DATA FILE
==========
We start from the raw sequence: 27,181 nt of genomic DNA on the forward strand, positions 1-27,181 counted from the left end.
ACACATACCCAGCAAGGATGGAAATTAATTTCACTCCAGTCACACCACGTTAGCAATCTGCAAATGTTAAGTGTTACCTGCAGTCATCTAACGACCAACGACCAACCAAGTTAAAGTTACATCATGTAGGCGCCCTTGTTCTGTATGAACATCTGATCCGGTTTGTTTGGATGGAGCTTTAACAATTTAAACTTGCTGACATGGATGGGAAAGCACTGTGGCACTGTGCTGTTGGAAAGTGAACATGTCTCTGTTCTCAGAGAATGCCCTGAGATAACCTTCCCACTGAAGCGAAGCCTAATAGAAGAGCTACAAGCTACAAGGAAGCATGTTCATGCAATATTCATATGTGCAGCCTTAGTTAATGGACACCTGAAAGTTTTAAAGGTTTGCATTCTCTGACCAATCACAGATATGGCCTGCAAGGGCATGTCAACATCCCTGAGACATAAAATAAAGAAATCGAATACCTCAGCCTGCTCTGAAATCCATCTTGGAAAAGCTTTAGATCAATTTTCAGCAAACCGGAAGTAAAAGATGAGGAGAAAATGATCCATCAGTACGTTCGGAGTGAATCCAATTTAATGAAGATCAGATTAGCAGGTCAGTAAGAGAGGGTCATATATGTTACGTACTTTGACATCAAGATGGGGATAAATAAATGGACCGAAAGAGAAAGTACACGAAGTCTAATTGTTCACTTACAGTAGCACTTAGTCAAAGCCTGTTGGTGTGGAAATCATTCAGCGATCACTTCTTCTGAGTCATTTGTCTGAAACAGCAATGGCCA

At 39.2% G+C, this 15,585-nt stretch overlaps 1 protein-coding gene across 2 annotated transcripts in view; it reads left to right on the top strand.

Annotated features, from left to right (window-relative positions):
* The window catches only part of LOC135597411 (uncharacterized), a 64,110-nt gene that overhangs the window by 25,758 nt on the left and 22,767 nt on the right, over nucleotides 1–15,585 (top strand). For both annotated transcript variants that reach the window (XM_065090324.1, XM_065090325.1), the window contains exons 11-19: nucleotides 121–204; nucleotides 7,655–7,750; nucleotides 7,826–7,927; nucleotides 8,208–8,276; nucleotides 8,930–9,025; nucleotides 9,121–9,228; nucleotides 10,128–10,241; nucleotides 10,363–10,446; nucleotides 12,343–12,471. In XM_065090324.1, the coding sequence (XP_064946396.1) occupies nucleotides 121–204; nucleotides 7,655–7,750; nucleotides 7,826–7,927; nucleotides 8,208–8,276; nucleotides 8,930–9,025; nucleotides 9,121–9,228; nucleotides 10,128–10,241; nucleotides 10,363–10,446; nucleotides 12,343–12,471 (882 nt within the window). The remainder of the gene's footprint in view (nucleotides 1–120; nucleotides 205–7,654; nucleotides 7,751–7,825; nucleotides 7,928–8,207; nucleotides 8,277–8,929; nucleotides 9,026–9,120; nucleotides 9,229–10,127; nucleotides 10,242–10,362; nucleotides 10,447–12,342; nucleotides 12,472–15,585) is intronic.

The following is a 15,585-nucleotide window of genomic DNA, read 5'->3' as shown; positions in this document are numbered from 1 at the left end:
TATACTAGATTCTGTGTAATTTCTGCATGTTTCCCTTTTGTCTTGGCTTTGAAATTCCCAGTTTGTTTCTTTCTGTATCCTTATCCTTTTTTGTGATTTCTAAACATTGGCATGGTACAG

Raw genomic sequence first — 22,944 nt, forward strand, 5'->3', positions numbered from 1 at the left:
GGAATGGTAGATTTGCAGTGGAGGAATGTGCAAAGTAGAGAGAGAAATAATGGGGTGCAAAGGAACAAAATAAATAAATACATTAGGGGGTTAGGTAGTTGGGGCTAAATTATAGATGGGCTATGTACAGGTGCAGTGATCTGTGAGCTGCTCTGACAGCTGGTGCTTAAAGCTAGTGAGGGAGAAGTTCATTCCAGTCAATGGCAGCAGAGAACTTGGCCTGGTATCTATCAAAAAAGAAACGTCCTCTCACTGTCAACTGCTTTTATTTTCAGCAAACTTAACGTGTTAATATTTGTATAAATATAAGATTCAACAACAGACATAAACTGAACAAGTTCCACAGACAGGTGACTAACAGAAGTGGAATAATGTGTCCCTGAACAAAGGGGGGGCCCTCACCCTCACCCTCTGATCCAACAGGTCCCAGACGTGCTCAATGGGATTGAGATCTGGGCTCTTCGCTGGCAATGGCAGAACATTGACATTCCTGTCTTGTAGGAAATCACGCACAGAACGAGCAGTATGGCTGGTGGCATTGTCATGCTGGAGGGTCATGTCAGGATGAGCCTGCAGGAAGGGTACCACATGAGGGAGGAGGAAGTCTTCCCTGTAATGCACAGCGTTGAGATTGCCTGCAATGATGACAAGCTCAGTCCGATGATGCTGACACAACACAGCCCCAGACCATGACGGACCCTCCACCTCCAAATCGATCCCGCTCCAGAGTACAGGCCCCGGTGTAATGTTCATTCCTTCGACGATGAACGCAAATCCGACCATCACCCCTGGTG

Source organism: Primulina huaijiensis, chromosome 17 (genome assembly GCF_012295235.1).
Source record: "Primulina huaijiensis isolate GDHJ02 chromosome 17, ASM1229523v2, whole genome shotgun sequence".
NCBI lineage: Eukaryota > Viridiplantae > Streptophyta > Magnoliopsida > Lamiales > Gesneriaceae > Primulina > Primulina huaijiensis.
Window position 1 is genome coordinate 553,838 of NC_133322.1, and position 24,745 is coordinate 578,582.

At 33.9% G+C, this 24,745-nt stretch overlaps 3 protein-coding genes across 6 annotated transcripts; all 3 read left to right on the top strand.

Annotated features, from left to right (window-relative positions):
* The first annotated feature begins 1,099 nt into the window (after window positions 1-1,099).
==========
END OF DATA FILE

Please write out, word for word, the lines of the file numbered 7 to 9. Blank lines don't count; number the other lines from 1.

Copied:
TATACTAGATTCTGTGTAATTTCTGCATGTTTCCCTTTTGTCTTGGCTTTGAAATTCCCAGTTTGTTTCTTTCTGTATCCTTATCCTTTTTTGTGATTTCTAAACATTGGCATGGTACAG

Raw genomic sequence first — 22,944 nt, forward strand, 5'->3', positions numbered from 1 at the left:
GGAATGGTAGATTTGCAGTGGAGGAATGTGCAAAGTAGAGAGAGAAATAATGGGGTGCAAAGGAACAAAATAAATAAATACATTAGGGGGTTAGGTAGTTGGGGCTAAATTATAGATGGGCTATGTACAGGTGCAGTGATCTGTGAGCTGCTCTGACAGCTGGTGCTTAAAGCTAGTGAGGGAGAAGTTCATTCCAGTCAATGGCAGCAGAGAACTTGGCCTGGTATCTATCAAAAAAGAAACGTCCTCTCACTGTCAACTGCTTTTATTTTCAGCAAACTTAACGTGTTAATATTTGTATAAATATAAGATTCAACAACAGACATAAACTGAACAAGTTCCACAGACAGGTGACTAACAGAAGTGGAATAATGTGTCCCTGAACAAAGGGGGGGCCCTCACCCTCACCCTCTGATCCAACAGGTCCCAGACGTGCTCAATGGGATTGAGATCTGGGCTCTTCGCTGGCAATGGCAGAACATTGACATTCCTGTCTTGTAGGAAATCACGCACAGAACGAGCAGTATGGCTGGTGGCATTGTCATGCTGGAGGGTCATGTCAGGATGAGCCTGCAGGAAGGGTACCACATGAGGGAGGAGGAAGTCTTCCCTGTAATGCACAGCGTTGAGATTGCCTGCAATGATGACAAGCTCAGTCCGATGATGCTGACACAACACAGCCCCAGACCATGACGGACCCTCCACCTCCAAATCGATCCCGCTCCAGAGTACAGGCCCCGGTGTAATGTTCATTCCTTCGACGATGAACGCAAATCCGACCATCACCCCTGGTG